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With much of Commerzbank’s business based in Germany, its small UK Legal team is carving its own niche. Husnara Begum reports

Last November Commerzbank, Germany’s third-largest listed bank, announced plans to streamline its business in the UK and focus more on Germany. The decision led to 900 job cuts. John Benson and Susan Cooksley, Commerzbank’s joint UK heads of legal, are less than keen to talk about the impact of the bank’s decision to scale back its UK business. However, they are quick to note that the move will not affect the size and make-up of their legal team.

“For the time being we don’t foresee any changes in our role, but like any in-house legal department, we’re constantly adapting to meet the changing requirements of the business,” explains Benson.
This is hardly surprising as Commerz-bank’s UK legal function is already relatively small. The team boasts just nine legal staff and three assistants and there are no immediate plans for growth.

Although Commerzbank’s UK legal team is split by product, Benson argues that the lawyers are versatile. “The team structure is pretty flat as it’s very strong in terms of experience, and the proportion of senior lawyers is high,” says Benson. “One of the advantages of a small team is that it attracts more generalists, who can handle a broader mix of work, than specialists.”

Another major benefit of a small legal team is that the reporting lines are very clear. The UK lawyers report to Benson and Cooksley, who in turn report to Commerzbank’s Frankfurt-based group general counsel Günter Hugger.

“We also share a good relationship with the bank’s general counsel and have regular trips to Frankfurt to meet our opposite numbers there,” says Cooksley.

Cooksley and Benson were promoted to head of Commerzbank’s UK legal function last May following the departure of Richard Laird, who left the bank to return to PricewaterhouseCoopers. Prior to her promotion, Cooksley, the former head of legal for corporate finance, had been with Commerzbank for five years. Benson joined the bank in 2002 from Nomura.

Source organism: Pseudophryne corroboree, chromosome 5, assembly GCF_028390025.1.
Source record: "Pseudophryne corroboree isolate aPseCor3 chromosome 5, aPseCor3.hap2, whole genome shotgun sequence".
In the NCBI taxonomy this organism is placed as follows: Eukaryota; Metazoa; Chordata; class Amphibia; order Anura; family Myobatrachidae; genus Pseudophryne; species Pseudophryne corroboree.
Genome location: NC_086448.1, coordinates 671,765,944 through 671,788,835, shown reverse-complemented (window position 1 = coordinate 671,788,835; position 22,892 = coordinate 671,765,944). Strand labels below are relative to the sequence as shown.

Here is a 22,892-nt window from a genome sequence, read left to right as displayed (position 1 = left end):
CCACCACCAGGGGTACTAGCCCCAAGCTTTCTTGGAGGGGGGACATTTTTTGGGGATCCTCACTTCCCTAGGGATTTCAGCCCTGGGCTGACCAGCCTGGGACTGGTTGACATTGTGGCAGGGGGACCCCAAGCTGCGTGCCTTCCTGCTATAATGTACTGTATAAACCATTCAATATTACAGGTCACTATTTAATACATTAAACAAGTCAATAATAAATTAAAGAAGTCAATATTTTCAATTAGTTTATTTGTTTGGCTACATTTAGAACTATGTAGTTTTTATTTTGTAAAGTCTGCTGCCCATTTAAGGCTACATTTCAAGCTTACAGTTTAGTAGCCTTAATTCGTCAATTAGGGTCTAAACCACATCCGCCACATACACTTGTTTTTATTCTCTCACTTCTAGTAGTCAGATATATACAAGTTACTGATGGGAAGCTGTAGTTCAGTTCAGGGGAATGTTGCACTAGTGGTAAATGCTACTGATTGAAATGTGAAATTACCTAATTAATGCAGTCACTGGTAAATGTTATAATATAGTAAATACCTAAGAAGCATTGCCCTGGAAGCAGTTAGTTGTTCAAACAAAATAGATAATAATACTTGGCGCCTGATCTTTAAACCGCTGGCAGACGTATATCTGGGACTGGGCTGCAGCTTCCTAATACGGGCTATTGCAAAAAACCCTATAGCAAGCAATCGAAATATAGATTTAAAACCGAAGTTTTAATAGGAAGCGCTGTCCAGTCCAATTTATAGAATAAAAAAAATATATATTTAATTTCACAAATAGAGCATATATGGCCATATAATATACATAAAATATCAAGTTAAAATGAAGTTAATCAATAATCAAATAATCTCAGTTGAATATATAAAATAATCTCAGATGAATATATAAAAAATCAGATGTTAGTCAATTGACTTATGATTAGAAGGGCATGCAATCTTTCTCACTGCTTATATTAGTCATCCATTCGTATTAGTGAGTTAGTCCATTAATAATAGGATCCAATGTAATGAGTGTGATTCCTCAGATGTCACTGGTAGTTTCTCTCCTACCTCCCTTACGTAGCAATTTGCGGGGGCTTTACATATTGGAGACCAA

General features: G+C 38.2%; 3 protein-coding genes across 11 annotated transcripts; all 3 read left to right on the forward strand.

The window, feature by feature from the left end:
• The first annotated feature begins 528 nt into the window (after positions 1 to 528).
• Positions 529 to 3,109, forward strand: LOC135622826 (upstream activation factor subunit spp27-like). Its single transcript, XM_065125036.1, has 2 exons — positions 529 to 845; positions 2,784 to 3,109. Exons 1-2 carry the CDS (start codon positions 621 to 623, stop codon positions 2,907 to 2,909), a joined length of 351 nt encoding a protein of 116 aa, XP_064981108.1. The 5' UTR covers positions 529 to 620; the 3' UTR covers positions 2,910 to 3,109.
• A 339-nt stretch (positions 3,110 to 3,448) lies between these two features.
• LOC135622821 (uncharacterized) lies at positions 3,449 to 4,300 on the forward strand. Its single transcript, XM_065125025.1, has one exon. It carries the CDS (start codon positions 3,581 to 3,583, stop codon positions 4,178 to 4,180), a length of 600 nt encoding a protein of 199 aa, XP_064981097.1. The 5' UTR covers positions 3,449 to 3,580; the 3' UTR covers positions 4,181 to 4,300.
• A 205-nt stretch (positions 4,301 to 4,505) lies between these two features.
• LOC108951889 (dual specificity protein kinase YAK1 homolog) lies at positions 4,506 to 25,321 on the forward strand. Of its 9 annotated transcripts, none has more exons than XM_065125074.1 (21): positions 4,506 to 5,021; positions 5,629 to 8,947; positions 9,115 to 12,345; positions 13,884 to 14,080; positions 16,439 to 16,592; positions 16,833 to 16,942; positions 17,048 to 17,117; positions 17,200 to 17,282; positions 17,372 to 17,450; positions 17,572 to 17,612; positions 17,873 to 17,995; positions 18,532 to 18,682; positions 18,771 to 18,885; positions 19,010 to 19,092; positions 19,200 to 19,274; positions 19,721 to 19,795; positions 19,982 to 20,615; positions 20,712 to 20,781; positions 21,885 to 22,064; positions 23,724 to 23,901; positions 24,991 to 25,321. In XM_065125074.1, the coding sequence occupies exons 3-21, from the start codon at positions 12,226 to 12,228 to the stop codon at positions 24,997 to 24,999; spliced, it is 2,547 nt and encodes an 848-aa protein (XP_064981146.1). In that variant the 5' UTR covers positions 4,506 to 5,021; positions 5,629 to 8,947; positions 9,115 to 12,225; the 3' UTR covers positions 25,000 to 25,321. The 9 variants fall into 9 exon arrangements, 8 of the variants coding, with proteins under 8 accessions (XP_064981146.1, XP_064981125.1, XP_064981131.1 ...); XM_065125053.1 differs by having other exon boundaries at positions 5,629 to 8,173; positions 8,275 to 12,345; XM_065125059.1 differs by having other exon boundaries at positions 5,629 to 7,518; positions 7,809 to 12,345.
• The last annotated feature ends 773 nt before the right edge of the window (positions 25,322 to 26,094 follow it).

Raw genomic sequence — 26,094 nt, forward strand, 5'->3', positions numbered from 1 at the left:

The duo inherited a well-organised team, which already enjoyed a high profile with Commerbank’s internal clients, so there was little need to introduce changes to the way the team was run.

“Our objective is to provide legal services that meet the business requirements – to offer an objective viewpoint and be an integral part of the deal team. And I think we’ve been pretty successful in doing that,” says Cooksley.

Commerzbank last reviewed its legal panel, which comprises Allen & Overy, Clifford Chance, CMS Cameron McKenna and Linklaters, in 2001.

Cooksley says the current panel still works well and there are no plans to change it. However, at the end of each calendar year, the bank invites the client relationship partner at each firm to attend a review meeting. “We annually review our relationships with legal advisers and assess our requirements for the forthcoming year,” says Cooksley. “It’s almost like an appraisal, and both the bank and the firms find the process useful,” she adds.

Benson says that although they have not ruled out the possibility of adding more firms to the panel, its current make-up meets the bank’s requirements very well. “There haven’t been significant issues that have meant we’ve needed to change our panel firms,” says Cooksley.

Commerzbank often farms out work to Lovells if the bank’s panel firms are conflicted. Lovells landed its first instruction from Commerzbank in 2001 when it advised the bank on its role as lead arranger and underwriter on Valliant’s bid for UK engineering group Hepworth. However, although that instruction coincided with the last major review Commerzbank undertook of its panel, Lovells was not added to the bank’s law firm roster.

Cooksley declines to comment on why, and argues that the choice of law firm on a particular deal is handled on a case-by-case basis.
The UK legal team typically handles the work generated out of the bank’s day-to-day activities. However, it is rarely asked to advise on Commerzbank’s own account work, as this work is handled by the lawyers in Frankfurt.

Commerzbank’s UK legal team is evidence that size does not always matter. Although small, its neat formation has resulted in Cooksley and Benson being given practically free rein to run the team in whatever way they feel is fit.
Susan Cooksley and John Benson
Joint UK heads of legal

Organisation Commerzbank
Sector Banking
Global Operating Profit €559m (£387.3m)
Employees 30,000
Legal capability Nine in London, 100 in Frankfurt
Joint UK Heads of legal for UK Susan Cooksley and John Benson
Reporting to Group general counsel Günter Hugger
Main law firms Allen & Overy, Clifford Chance, CMS Cameron McKenna and Linklaters